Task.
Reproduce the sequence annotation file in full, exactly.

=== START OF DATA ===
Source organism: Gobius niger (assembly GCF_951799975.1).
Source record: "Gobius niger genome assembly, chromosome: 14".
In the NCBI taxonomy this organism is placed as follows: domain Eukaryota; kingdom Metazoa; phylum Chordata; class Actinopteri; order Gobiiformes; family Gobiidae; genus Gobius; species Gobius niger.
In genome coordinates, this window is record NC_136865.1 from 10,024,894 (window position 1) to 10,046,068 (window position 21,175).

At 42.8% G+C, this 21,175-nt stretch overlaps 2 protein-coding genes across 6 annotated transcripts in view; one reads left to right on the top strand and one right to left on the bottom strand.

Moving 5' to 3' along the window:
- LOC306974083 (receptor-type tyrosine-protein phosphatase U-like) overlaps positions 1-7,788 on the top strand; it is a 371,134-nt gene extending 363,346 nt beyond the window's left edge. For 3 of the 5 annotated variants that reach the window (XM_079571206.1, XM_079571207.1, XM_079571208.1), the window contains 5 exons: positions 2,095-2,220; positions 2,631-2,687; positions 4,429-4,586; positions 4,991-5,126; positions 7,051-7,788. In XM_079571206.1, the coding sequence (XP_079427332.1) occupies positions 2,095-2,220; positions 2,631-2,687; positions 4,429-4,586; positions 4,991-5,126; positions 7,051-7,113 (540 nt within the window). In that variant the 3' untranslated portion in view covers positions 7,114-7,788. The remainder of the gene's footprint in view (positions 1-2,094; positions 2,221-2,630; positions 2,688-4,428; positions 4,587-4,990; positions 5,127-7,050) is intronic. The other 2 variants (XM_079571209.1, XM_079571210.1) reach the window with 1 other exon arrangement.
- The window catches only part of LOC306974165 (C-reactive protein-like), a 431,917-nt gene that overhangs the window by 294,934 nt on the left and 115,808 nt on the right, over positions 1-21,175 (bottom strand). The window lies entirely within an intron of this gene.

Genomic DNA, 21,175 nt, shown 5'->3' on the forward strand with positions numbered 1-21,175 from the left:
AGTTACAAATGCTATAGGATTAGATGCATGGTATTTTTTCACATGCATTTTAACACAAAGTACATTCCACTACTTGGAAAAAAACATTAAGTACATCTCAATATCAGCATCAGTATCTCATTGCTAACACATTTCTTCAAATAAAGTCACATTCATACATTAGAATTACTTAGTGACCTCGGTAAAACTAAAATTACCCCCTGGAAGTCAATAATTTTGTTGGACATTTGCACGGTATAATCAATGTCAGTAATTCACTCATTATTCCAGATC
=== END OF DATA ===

Source organism: Gobius niger (assembly GCF_951799975.1).
Source record: "Gobius niger genome assembly, chromosome: 14".
In the NCBI taxonomy this organism is placed as follows: domain Eukaryota; kingdom Metazoa; phylum Chordata; class Actinopteri; order Gobiiformes; family Gobiidae; genus Gobius; species Gobius niger.
In genome coordinates, this window is record NC_136865.1 from 10,024,894 (window position 1) to 10,046,068 (window position 21,175).

At 42.8% G+C, this 21,175-nt stretch overlaps 2 protein-coding genes across 6 annotated transcripts in view; one reads left to right on the top strand and one right to left on the bottom strand.

Moving 5' to 3' along the window:
- LOC306974083 (receptor-type tyrosine-protein phosphatase U-like) overlaps positions 1-7,788 on the top strand; it is a 371,134-nt gene extending 363,346 nt beyond the window's left edge. For 3 of the 5 annotated variants that reach the window (XM_079571206.1, XM_079571207.1, XM_079571208.1), the window contains 5 exons: positions 2,095-2,220; positions 2,631-2,687; positions 4,429-4,586; positions 4,991-5,126; positions 7,051-7,788. In XM_079571206.1, the coding sequence (XP_079427332.1) occupies positions 2,095-2,220; positions 2,631-2,687; positions 4,429-4,586; positions 4,991-5,126; positions 7,051-7,113 (540 nt within the window). In that variant the 3' untranslated portion in view covers positions 7,114-7,788. The remainder of the gene's footprint in view (positions 1-2,094; positions 2,221-2,630; positions 2,688-4,428; positions 4,587-4,990; positions 5,127-7,050) is intronic. The other 2 variants (XM_079571209.1, XM_079571210.1) reach the window with 1 other exon arrangement.
- The window catches only part of LOC306974165 (C-reactive protein-like), a 431,917-nt gene that overhangs the window by 294,934 nt on the left and 115,808 nt on the right, over positions 1-21,175 (bottom strand). The window lies entirely within an intron of this gene.

Genomic DNA, 21,175 nt, shown 5'->3' on the forward strand with positions numbered 1-21,175 from the left:
AGTTACAAATGCTATAGGATTAGATGCATGGTATTTTTTCACATGCATTTTAACACAAAGTACATTCCACTACTTGGAAAAAAACATTAAGTACATCTCAATATCAGCATCAGTATCTCATTGCTAACACATTTCTTCAAATAAAGTCACATTCATACATTAGAATTACTTAGTGACCTCGGTAAAACTAAAATTACCCCCTGGAAGTCAATAATTTTGTTGGACATTTGCACGGTATAATCAATGTCAGTAATTCACTCATTATTCCAGATC